NYPR Archives & Preservation
June 12, 2015 - Volume 14  Issue 24
Edition # 662


1928: Brooklyn District Attorney Charles J. Dodd delivers an address on behalf of the National Security League.

1955: New York State Attorney General Jacob Javits on comic books, pornography and more.

1982: WNYC News provides live coverage from a rented Winnebago of the anti-nuclear march from the United Nations to a massive rally in Central Park.
WNYC sound trucks in Central Park sometime in the 1950s. Wouldn't these make a great 'matchbox' car premium? (WNYC Archive Collections)
WNYC Helps Find Missing Girls

"Convinced that modern girls are tidy bodies who wash out their stockings every night if possible, detectives of New York City's Missing Persons Bureau always take a second look when they pass a girl with soiled and sagging hose. The odds are that she is a runaway, homeless in the big city. Last year the Missing Persons Bureau, which does the biggest job of its sort, located all but 25 of the 2,059 local missing girls reported to it. Most of them turned up at employment and charity agencies, but an appreciable few went home in response to the Bureau's famed daily five minutes of missing persons alarms over 'New York City's Own Station,' WNYC, kindly father of this sort of broadcasting..."

Source: Time Magazine, February 27, 1939.

Fair Fare Hearings?

"Hotted up by years of ding-dong debate, the five-cent subway fare in New York had become the most inflammatory civic issue on the books.  When Mayor O'Dwyer announced the open hearings on the fare question with the public invited to participate, WNYC sensed drama, threw lines into the hearing hall, broadcast every word uttered.  For two days and nights the people of New York listened fascinated to the point-counterpoint of democracy in action, in one of the greatest mass civics lessons in the history of radio. For this,  capping a year of other notable services to the citizens of New York, a Variety Award to WNYC, the most intelligently-operated non-commercial radio station in America."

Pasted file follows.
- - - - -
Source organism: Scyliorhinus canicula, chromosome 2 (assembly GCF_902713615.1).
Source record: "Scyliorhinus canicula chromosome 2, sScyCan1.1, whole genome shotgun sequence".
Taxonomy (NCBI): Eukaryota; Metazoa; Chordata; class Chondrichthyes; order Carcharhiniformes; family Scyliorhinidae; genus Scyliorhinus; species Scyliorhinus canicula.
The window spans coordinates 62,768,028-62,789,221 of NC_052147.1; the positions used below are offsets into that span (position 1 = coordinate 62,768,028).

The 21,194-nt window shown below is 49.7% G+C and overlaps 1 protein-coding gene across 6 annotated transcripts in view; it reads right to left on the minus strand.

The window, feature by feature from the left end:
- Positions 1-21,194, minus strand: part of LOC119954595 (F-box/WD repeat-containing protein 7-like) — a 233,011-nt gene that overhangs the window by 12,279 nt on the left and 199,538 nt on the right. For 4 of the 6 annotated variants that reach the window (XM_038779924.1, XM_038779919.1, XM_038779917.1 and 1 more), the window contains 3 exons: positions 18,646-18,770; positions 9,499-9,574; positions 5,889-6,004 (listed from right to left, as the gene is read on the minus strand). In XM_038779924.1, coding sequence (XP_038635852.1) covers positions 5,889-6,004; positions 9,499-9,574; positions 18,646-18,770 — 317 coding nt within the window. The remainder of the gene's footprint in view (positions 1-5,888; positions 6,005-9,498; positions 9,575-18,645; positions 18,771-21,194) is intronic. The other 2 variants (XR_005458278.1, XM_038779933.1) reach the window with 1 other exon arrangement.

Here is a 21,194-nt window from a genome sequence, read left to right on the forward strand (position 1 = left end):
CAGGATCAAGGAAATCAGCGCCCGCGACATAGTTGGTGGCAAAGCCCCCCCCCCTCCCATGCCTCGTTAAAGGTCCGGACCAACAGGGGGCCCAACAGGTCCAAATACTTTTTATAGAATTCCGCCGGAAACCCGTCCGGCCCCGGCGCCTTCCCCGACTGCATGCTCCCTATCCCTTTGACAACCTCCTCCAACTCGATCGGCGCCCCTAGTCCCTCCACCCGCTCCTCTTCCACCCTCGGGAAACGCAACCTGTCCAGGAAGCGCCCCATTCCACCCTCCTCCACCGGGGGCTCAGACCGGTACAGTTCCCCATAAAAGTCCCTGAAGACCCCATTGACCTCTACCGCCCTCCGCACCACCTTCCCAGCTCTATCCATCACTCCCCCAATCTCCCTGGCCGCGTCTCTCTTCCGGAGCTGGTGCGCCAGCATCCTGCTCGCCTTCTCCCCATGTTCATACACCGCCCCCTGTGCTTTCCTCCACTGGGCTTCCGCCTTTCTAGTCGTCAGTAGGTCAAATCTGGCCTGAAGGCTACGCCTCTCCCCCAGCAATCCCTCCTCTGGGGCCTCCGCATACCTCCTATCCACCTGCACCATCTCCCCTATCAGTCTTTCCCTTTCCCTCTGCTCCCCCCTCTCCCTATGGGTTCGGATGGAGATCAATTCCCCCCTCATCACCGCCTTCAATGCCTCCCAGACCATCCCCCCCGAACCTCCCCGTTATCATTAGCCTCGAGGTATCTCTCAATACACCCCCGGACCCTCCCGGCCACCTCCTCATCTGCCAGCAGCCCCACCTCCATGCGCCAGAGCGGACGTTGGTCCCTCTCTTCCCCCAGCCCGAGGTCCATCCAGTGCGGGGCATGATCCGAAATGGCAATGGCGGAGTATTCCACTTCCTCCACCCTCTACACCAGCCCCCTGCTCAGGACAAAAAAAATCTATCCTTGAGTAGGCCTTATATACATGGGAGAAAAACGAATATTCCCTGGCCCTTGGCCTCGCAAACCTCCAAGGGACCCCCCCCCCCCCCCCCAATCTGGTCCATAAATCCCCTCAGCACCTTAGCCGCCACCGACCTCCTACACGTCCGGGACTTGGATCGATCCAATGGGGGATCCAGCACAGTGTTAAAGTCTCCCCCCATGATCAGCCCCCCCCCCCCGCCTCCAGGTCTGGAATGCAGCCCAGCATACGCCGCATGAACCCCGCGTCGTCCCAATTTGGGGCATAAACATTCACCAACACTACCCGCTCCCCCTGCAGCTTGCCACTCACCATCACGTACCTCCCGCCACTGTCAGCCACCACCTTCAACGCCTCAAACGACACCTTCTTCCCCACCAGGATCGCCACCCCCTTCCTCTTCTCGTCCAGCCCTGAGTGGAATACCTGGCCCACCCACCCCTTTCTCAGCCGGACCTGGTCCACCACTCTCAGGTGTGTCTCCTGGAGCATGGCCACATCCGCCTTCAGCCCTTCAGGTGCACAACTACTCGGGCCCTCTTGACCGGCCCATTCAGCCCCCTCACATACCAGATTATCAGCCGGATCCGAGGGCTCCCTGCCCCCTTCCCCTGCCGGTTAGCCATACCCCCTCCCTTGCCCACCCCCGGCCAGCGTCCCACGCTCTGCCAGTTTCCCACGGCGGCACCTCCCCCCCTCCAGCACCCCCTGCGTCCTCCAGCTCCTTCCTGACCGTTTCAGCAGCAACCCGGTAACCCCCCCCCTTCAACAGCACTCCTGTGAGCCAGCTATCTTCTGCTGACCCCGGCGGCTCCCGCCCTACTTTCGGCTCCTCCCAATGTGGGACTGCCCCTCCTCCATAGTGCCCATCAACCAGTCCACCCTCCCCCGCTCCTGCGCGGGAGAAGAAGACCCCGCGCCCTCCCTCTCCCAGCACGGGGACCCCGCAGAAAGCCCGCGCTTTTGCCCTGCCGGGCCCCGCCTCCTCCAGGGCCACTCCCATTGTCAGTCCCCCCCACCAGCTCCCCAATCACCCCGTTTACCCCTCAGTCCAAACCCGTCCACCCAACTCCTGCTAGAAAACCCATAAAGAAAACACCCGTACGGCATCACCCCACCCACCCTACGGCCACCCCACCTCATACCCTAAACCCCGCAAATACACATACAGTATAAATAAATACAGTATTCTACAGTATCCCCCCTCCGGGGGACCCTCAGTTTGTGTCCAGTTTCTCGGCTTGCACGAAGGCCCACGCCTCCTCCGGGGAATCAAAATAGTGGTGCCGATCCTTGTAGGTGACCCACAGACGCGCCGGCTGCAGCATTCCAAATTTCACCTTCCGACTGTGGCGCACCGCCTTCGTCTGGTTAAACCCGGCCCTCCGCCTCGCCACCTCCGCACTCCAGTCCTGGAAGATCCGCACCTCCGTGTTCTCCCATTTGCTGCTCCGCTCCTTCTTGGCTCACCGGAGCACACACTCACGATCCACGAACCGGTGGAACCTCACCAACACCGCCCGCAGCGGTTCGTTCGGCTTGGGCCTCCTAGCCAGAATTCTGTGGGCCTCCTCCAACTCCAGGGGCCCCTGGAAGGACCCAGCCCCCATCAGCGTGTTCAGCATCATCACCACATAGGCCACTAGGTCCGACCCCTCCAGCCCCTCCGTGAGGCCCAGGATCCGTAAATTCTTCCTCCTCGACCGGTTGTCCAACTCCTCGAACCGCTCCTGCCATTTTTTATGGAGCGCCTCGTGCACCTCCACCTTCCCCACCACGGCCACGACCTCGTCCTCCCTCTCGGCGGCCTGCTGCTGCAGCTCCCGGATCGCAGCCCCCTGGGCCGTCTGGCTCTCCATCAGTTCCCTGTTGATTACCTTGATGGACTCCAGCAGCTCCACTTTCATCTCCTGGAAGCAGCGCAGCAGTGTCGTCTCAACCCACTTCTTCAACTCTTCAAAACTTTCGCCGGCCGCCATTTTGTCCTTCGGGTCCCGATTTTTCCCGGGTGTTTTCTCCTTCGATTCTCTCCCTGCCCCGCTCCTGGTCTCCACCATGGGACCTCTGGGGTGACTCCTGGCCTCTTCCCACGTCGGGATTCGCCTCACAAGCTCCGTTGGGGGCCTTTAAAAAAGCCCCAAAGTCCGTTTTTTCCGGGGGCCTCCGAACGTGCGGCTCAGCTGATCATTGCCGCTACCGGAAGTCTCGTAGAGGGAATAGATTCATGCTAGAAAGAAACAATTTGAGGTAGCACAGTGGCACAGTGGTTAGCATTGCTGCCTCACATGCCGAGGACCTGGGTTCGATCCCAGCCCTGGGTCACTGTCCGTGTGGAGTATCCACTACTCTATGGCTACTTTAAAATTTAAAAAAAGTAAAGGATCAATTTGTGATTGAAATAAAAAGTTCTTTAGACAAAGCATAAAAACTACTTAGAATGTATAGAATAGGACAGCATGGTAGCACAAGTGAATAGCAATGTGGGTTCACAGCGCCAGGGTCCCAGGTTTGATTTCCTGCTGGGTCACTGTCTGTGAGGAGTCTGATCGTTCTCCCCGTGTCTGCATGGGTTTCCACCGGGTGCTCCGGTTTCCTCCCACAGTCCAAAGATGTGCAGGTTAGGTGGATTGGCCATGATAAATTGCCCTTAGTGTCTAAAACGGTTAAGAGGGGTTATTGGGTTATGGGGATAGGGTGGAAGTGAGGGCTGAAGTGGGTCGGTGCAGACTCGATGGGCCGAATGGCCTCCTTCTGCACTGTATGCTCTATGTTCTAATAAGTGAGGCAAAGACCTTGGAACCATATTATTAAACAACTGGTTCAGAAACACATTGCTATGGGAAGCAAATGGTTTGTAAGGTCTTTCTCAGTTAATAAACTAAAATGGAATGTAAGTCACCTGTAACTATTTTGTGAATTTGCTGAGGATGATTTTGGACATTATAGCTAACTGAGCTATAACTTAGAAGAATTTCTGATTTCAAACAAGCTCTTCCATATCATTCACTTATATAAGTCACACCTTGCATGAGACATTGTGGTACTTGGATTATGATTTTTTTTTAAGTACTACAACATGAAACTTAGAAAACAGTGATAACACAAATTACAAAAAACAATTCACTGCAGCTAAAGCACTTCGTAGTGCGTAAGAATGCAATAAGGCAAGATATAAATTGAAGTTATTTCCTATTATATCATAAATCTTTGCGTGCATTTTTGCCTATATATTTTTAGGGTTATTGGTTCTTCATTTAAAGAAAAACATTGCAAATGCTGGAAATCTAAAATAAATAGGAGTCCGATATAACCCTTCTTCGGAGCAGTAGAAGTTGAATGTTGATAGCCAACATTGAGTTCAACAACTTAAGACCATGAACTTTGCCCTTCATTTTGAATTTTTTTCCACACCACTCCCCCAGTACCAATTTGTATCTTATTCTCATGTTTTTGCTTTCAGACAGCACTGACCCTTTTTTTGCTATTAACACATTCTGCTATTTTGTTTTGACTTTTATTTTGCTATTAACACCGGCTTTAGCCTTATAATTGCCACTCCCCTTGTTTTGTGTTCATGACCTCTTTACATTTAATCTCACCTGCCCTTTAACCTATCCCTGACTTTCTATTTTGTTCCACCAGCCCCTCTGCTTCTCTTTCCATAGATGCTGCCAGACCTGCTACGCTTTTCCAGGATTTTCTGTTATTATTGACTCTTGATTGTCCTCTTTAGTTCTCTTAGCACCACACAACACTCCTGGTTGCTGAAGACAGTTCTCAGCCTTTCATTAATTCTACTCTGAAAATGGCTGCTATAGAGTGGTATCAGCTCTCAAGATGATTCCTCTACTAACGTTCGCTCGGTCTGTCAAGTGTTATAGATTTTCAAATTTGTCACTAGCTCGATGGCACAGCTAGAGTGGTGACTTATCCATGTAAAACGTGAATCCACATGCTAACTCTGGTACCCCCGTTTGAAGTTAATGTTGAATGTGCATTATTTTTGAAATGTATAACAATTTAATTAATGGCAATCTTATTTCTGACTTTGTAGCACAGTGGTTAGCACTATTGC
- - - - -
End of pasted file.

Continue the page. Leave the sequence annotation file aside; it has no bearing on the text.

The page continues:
Source: 1946 Variety Show Management Award for Responsibility to the Community.

Presented each Sunday afternoon on WNYC at 4:30 PM in the 1970s and 80s, Artists in the City was "designed to introduce you to some of the professional artists who are doing exciting work in the communities and neighborhoods of New York." The show was hosted by Doris Freedman and Jenny Dixon and comes to us courtesy of The Public Art Fund.  Listen to some of them at: ARTISTS IN THE CITY.

Did you know that Aaron Copland  once said of the WNYC American Music Festival: "I hope for bigger and better WNYC festivals in the future." See: NAME DROPPER
WNYC first day of broadcast, July 8th, 1924 (Municipal Archives Collection)

WWII Era Essays from the WQXR_ Program Guides

John Barbirolli, conductor of the New York Philharmonic Symphony Orchestra, makes his radio debut over WQXR., December 30, 1936.
WNYC celebrated its 90th anniversary last year. We're now officially a nonagenarian radio station. In this space we'll be linking to various historical WNYC champions and milestones. This week: The WNYC Peabody Awards 1944-2014

Welcome to our summer interns Hannah Sistrunk from Pratt's Library School program, and Byrd Pinkerton, who just finished up at Princeton University.

A  very special thanks this week go out to Sherwin Harris for facilitating and to Douglas P. Cooper for donating his radio interviews from the 1960s and 70s. Among the more than 200 reels of tape are talks with Walter Cronkite, Alf Landon, Roberta Peters, Arthur Haley, Mario Procaccino, Thomas Hart Benton, Norman Rockwell, Andy Warhol, Salvador Dali, W.H. Auden, Mickey Rooney, Ann Landers, Tom Lehrer, Dr. Jonas Salk, Rocky Graziano, Johnny Mercer, James Mason, Richard Rodgers and Dr. Benjamin Spock, among others. We plan to catalog, digitize and push these interviews to the web over the next 12 months.

The WNYC Facebook page has a station timeline (1922-present) with more than 600 milestones, photos, and links to audio. (Right hand column).
Do your friends want to subscribe to this newsletter? Have them sign up at: NEWSLETTERS.

Check out the @mayorlaguardia Twitter feed straight from the WNYC broadcasts! His Honor now has 569 followers.

The WNYC Archives is on Twitter with 2,587 followers @wnycarchives. We tweet daily reminders of, and links to, WNYC broadcasts from that day in the past.
We’ve got a Tumblr page too! More than 10,000 followers. Check it out at:
WNYC Archives in the…
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